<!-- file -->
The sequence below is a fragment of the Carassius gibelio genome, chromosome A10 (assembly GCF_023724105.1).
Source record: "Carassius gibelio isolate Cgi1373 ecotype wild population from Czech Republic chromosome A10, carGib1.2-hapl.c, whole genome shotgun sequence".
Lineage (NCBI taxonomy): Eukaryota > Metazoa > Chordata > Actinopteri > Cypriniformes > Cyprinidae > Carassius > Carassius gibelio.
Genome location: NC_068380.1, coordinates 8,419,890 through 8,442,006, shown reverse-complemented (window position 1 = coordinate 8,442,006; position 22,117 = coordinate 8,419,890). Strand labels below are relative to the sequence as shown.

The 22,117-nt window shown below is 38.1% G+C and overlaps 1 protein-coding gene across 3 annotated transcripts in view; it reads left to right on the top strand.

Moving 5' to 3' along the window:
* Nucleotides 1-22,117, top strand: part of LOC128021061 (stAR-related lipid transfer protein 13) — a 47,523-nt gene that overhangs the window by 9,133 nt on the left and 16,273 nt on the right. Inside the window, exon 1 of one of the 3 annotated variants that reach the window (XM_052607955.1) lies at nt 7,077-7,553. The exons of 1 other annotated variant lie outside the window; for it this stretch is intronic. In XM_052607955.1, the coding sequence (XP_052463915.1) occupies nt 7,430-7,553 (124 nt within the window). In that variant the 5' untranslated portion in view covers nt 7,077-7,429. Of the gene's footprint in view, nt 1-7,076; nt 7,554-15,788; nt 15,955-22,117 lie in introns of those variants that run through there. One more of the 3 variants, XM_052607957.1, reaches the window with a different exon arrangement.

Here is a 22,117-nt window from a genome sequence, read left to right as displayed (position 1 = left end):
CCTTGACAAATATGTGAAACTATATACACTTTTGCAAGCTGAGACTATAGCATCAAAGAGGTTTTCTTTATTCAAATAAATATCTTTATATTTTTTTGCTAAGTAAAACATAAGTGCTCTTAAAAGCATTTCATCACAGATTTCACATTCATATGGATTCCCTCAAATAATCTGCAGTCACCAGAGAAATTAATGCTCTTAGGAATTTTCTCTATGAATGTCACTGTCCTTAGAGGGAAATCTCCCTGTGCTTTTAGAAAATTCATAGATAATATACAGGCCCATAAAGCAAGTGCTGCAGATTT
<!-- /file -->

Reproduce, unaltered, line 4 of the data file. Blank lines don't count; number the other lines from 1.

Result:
Genome location: NC_068380.1, coordinates 8,419,890 through 8,442,006, shown reverse-complemented (window position 1 = coordinate 8,442,006; position 22,117 = coordinate 8,419,890). Strand labels below are relative to the sequence as shown.